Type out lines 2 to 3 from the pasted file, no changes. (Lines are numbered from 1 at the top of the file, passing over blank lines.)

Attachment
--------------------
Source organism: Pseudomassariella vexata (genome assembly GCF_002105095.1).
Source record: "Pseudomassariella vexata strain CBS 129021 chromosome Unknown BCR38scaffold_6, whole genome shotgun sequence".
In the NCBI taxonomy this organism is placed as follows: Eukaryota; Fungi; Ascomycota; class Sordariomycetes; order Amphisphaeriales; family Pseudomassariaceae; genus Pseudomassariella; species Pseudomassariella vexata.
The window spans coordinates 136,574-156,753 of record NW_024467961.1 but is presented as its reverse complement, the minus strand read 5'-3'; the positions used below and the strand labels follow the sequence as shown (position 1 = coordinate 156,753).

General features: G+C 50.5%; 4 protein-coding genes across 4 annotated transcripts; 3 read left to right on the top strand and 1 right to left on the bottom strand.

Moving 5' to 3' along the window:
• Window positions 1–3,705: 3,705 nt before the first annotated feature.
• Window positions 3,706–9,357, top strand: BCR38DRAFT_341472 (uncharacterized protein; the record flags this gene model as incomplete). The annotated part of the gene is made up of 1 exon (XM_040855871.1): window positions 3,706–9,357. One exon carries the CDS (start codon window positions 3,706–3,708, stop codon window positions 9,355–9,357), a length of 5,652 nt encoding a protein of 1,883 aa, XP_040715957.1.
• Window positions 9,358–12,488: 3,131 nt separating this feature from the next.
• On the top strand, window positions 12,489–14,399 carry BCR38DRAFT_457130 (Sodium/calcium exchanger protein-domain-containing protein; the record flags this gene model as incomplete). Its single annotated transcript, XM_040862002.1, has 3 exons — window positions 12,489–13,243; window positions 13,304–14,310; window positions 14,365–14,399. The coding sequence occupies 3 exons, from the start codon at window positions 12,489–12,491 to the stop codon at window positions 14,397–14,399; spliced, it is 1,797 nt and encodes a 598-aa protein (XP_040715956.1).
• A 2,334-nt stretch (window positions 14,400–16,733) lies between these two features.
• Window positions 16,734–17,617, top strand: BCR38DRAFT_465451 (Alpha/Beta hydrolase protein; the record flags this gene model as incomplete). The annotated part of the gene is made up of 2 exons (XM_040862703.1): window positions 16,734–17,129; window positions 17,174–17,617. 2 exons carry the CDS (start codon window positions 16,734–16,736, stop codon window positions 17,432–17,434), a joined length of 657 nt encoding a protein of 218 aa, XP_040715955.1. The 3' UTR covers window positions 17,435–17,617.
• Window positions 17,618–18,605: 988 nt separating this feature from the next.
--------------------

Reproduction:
Source record: "Pseudomassariella vexata strain CBS 129021 chromosome Unknown BCR38scaffold_6, whole genome shotgun sequence".
In the NCBI taxonomy this organism is placed as follows: Eukaryota; Fungi; Ascomycota; class Sordariomycetes; order Amphisphaeriales; family Pseudomassariaceae; genus Pseudomassariella; species Pseudomassariella vexata.